When George Smith died around supper time Thursday night in West Hartford, a group of retired guys who had worked together in The Courant's sports department for some 30-35 years mourned his passing and recalled certain personal memories of the man they sometimes called "The Captain.'' That was the rank he held when he served with the U.S. Army in Vietnam when the war was hot.
Smith, who was 76, loved the military almost as much as he loved his family, his job, boxing and running. In retirement he wrote and had published four meticulously researched books about various World War II battles and one about Vietnam. A fifth book had been finished and was about ready for the editors when George came down with Lewy Body Dementia. He entered the Hebrew Home and Hospital some three years and four months ago, and as the end approached, he was under hospice care, unable to speak and hardly able to move.
"But he got to see and enjoy his grandsons,'' said true-blue Mary Ellen Smith, who visited her husband just about every day during his long ordeal. Daughter Anna Shostak visited as often as possible, too, with the little boys, Henry and Owen George, in tow. Their little brother, Brendan William, born on Sept. 25 last year, was too new for many visits, but at least George got to see him before he died.
Smith used to call his daughter "the nicest human being I've ever known. Prettiest, too.'' On automobile rides to various games or events to which we were both assigned, he would speak of her frequently.
I have a great memory of a local golf tournament he was covering, at Tumble Brook CC. I happened to drop by. George had been given a golf cart so he could scoot from hole to hole to check on the matches. He pulled up near the 18th green and there was beautiful blond Anna, then in high school, in the shotgun seat beside him. I thought, "I see what you mean, George.''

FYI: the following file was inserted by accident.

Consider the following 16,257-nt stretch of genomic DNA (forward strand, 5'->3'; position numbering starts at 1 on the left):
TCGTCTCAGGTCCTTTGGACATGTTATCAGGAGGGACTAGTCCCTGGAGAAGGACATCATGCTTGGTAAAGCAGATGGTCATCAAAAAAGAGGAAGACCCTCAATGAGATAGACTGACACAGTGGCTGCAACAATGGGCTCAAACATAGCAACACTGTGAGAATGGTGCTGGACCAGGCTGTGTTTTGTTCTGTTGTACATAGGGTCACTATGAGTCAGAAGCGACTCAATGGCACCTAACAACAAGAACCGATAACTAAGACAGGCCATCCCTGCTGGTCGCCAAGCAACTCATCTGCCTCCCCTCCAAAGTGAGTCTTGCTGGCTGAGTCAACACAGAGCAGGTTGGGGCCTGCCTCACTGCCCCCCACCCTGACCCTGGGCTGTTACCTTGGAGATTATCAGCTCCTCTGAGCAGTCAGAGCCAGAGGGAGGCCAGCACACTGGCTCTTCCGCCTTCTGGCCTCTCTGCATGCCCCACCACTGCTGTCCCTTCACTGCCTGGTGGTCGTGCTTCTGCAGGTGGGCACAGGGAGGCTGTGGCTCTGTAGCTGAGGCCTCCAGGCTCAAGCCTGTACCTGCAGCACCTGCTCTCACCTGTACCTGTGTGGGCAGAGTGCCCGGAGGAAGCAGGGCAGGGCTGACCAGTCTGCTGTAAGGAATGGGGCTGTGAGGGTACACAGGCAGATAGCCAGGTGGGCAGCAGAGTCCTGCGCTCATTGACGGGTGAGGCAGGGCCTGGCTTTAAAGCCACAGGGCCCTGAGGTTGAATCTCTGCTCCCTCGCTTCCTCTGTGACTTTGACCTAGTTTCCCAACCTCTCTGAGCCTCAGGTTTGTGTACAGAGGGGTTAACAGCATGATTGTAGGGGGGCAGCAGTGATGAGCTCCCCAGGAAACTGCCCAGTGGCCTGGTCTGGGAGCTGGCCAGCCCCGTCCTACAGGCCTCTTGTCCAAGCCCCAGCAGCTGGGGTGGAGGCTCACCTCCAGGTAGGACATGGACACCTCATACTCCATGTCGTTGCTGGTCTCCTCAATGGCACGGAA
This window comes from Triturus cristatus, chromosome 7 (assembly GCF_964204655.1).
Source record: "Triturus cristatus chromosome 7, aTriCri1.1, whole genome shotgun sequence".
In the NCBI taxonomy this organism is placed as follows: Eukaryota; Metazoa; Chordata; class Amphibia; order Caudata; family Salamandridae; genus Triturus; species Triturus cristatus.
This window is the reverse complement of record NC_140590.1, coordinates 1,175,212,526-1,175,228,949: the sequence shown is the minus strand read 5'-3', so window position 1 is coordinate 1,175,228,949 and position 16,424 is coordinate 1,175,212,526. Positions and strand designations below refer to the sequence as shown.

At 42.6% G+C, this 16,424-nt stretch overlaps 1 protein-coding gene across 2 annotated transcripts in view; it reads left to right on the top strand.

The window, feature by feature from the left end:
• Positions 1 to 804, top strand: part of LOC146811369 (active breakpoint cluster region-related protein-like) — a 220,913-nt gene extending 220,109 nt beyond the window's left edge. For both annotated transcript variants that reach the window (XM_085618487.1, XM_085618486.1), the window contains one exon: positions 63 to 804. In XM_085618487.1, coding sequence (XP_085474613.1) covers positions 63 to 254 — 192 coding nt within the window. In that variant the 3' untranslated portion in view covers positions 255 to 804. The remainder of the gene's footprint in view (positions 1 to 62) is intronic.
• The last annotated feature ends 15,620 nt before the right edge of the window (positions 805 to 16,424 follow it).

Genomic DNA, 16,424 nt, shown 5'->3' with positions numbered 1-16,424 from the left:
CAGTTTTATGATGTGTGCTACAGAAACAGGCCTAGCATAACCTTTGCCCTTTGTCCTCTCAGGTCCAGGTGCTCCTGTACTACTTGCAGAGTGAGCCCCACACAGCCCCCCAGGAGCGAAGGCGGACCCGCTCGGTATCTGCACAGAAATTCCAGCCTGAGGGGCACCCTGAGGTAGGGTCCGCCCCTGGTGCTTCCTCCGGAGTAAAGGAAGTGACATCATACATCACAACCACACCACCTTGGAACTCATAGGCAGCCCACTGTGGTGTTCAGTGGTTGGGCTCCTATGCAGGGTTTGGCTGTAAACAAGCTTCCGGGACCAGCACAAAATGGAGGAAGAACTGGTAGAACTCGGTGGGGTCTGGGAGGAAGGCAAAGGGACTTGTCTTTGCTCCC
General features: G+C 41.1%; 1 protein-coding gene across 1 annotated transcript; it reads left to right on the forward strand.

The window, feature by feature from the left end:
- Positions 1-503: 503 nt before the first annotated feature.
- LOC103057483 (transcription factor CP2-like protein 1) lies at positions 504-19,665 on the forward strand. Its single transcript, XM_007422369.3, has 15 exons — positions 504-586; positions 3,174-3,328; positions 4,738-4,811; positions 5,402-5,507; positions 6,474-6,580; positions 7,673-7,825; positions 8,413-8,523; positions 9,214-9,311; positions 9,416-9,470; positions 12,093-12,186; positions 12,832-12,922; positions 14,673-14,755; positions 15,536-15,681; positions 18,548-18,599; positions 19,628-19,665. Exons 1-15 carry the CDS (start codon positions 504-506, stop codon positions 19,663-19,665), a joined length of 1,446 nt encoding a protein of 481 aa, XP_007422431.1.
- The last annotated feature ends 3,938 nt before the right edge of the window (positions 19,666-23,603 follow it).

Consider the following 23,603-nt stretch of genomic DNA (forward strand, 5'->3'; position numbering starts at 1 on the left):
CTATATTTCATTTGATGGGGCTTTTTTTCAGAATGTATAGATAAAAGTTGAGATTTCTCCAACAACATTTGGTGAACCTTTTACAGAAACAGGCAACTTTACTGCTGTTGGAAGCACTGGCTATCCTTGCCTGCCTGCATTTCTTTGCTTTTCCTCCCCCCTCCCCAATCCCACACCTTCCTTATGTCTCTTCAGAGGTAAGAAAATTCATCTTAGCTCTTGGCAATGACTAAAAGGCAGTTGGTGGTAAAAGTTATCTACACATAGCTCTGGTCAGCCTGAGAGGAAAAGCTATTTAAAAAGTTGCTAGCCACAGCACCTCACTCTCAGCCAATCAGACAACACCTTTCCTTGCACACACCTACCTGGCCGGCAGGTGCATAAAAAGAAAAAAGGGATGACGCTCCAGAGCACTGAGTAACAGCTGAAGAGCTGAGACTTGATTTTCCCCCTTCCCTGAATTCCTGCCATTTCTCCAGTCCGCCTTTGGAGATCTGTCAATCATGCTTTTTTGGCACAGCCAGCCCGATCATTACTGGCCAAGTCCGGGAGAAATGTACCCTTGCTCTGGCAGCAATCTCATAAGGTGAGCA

Veteran readers will recognize the names of our Courant sports department group — Tom Hine, Woody Anderson, Al Simonds, Bruce Berlet, Terry Price, Smitty, Tom Yantz and Bohdan Kolinsky. Bo died, far too young, in 2003. Yantz is still going strong in the sports department.
We were pretty much overworked and underpaid, but all of us had a certain pride in our work and in the fact that The Courant was the largest and best newspaper in the state. Most of us could do any job and turn in a respectable account of any event we were called upon to do. The Captain, who like me, retired in 1995, had the UConn football assignment for several years, and riding to Storrs with him in his used but beautiful Cadillac is a good memory. He loved that car. "It's me,'' he said, kidding. We talked and laughed a million laughs on those trips, and usually, when our work was done, we'd meet again at Kenney's on Capitol Avenue to discuss the game over beers. Kenney's, now called the Red Rock but still owned by the same family, was a popular Courant meeting place at that time. I'm assuming it still is.
George enjoyed whatever beat he happened to have, and did them all equally well. But boxing was by far his favorite. He knew the sweet science and how to break it down so well that after retiring as a sports writer, he became an award-winning boxing judge.
Mary Ellen and George married in June, 1976. They had met at a party at the home of Tom Condon, a columnist who became an editorial writer for The Courant, now retired. It was the start of something terrific.
The Captain's in a good place now. I envision the healthy George Smith, visiting with Bo, running every day (they must have plenty of room for runners up there), working on a new book, shooting around in his NEW Cadillac, dropping in at a heavenly Kenney's (Um-um, ain't the beer cold!) and doing reconnaissance for the rest of us sports department guys when we get ready to move.
And of course, watching over Mary Ellen, Anna, Ben and those handsome grand-boys. I guess that's his most important job, now.
Owen Canfield is a former sports editor and columnist at The Courant